matchlessaero 01-07-2004 09:40 PM

RE: 1/2a Piper J3
 
Encan, that thing looks great. You have really done a good job on it!

I am surprised that you are having a balance problem as mine balanced with absolutely no lead.....

If you do need to add lead, then go to a bigger battery pack. The weight you add might as well be useful!

Mine on a 1 3/4 oz tank with the detuned .049 actually achieved some 35 min+ flights during good weather/thermal conditions. Completed, it weighed 19 ozs with three mini (not micro) servos and a 270 mah 5 cell batt pack.

Good luck and keep us posted how it goes....

BTW, hand launch it. This airplane does not ROG well, and when you do handlaunch, do it smoothly and level with the ground. Mine prefered to get a little speed under the wings and then it would fly beautifully.

John C 01-07-2004 10:29 PM

RE: 1/2a Piper J3
 
I really hadn't thought about this until reading the above posts, but how many bays does one clip per side to make it a 'Clipped Wing' Cub'? Is this option shown on the plans? Last Clipped Wing Cub I had was a Sig 40 sized kit.

Last question, would an 074 be overkill, or just right for a clipped wing version? I'm presently flying the HOB Spacewalker with the 074.

Thanks :D

BMatthews 01-07-2004 10:59 PM

RE: 1/2a Piper J3
 
John, for an aileron version that stunts like a Cap 20 or Sukoi the 074 would be great. Just be sure to put a funky lookin' sunburst scheme on it....:D

Encan, she sure looks good in the pictures. I'm sure you can iron out the glitches and wind up with a fine model.

What size wire rods did you use? If they are 1/32 then you won't save much over that by switching it out. If they are 1/16 then you can save a bundle off that nose weight by switching to something like pull-pull string cables. The only other thing I wonder about is what did you cover it with? If the material is very heavy then ripping it off and recovering with something like So-Lite or one of the other tissue like plastic coverings would help quite a bit. Remember that one oz in the tail requires that 3 oz in the nose. If those pushrods are 1/16 wire then you can probably save about 1 1/2 of that 3 oz of nose weight. Also are your servos as far forward as you can get them. On one model I did a few years back I had much the same problem as you. Since it had a deep fuselage I mounted the servos high in the cabin area and forward under the leading edge of the wing. The receiver and battery pack then slid under the servos from behind. If your servos are mounted to the rear and they are the larger "standard" sized ones then you can help yourself a lot by redoing that part by going for the smaller 1/2A sized servos such as HS81's and moving them forward as I've described.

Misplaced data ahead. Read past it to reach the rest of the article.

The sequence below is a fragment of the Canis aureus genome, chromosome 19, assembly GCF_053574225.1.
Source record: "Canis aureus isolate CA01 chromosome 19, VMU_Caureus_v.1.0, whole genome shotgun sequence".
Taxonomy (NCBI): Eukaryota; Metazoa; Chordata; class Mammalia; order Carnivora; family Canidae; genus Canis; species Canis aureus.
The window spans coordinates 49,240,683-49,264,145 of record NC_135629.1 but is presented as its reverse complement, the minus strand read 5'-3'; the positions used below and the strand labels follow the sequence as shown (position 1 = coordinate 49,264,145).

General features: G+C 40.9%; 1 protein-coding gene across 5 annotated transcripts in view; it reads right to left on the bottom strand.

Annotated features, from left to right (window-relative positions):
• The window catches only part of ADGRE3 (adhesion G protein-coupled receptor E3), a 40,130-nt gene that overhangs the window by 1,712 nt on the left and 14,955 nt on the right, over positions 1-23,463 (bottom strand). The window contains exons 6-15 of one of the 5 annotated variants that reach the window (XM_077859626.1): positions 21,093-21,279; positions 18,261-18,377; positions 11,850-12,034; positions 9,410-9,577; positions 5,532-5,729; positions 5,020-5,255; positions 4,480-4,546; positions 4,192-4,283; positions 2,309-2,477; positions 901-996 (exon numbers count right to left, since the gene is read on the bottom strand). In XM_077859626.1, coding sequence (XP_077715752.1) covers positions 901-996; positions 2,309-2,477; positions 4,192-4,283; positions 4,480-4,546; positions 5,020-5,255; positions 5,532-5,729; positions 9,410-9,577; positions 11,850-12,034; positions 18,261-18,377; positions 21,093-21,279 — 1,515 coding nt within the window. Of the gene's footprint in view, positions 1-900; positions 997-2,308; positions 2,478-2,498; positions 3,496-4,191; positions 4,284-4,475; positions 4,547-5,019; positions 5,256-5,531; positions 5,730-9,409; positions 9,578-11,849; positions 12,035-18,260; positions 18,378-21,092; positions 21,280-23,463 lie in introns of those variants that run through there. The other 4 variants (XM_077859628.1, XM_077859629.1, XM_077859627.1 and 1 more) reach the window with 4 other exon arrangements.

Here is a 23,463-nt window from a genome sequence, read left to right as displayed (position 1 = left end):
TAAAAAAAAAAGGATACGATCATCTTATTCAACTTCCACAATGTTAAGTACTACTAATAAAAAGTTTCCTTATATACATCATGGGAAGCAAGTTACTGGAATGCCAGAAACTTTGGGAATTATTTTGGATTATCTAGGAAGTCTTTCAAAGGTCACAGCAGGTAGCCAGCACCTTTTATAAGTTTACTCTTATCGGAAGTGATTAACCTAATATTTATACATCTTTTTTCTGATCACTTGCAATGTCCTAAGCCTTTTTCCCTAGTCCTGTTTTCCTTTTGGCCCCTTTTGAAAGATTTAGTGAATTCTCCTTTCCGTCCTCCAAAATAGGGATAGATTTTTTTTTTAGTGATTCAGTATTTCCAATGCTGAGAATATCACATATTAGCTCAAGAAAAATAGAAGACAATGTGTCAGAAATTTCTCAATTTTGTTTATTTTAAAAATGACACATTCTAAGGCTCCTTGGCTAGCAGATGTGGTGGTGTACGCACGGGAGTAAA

Another thought to help cure the heavy pushrod blues assuming you did use the heavy 1/16 wire and that long lengths of bare wire are exposed. You can try to swap out the heavier rods for some 1/32 wire. Where the wire is exposed outside of the tubes you can stiffen it up by backing it up with short lengths of bamboo shishkabob skew material bound to the wire with a few ties of thread that are fixed by dribbling on a little thin CA. Just be sure you leave enough free wire showing that it can move through it's entire motion range without the stiffeners hitting the ends of the tubing.

For next time you want to use rod and tube the idea is to make the tubing as long as you can right up to having a little sub bulkhead at the immediate rear of the servos and as close to the control horns at the tail as you can manage. Exposed lengths of 1/32 wire that are up to 1 1/2 inches long should be fine. It's stiff enough that you won't get any buckling on a slower 1/2A ship such as the J3. The idea is that the wire bound inside the tubing is supported and will not kink or buckle thanks to the support from the tube.

In the end 21 oz is about 2 or 3 oz heavier than I would like to see but in fact even at 21 it's still going to fly fine but the power off thermalling will suffer a little. If that wasn't high on your priority list anyway then don't sweat it.

PS: After looking closer at one of the pics I can see that you already have nice small servos. They aren't as far forward as the COULD be but they aren't bad. About the middle of the wing chord it seems. But I also note that the pushrods DO look quite fat so perhaps there is something to be gained there.

Also I'm assuming that you can fit the battery pack up into the nose so it's quite far foward? If not then that will help a lot. And last of all if you can mount the lead in the front of the cowling just below the crankshaft housing that'll help minimize the amount you need as it'll have more leverage. Another thought would be dummy engine cylinders that are filled with the weight you need. That would be very close to being as far forward as you can go I would think.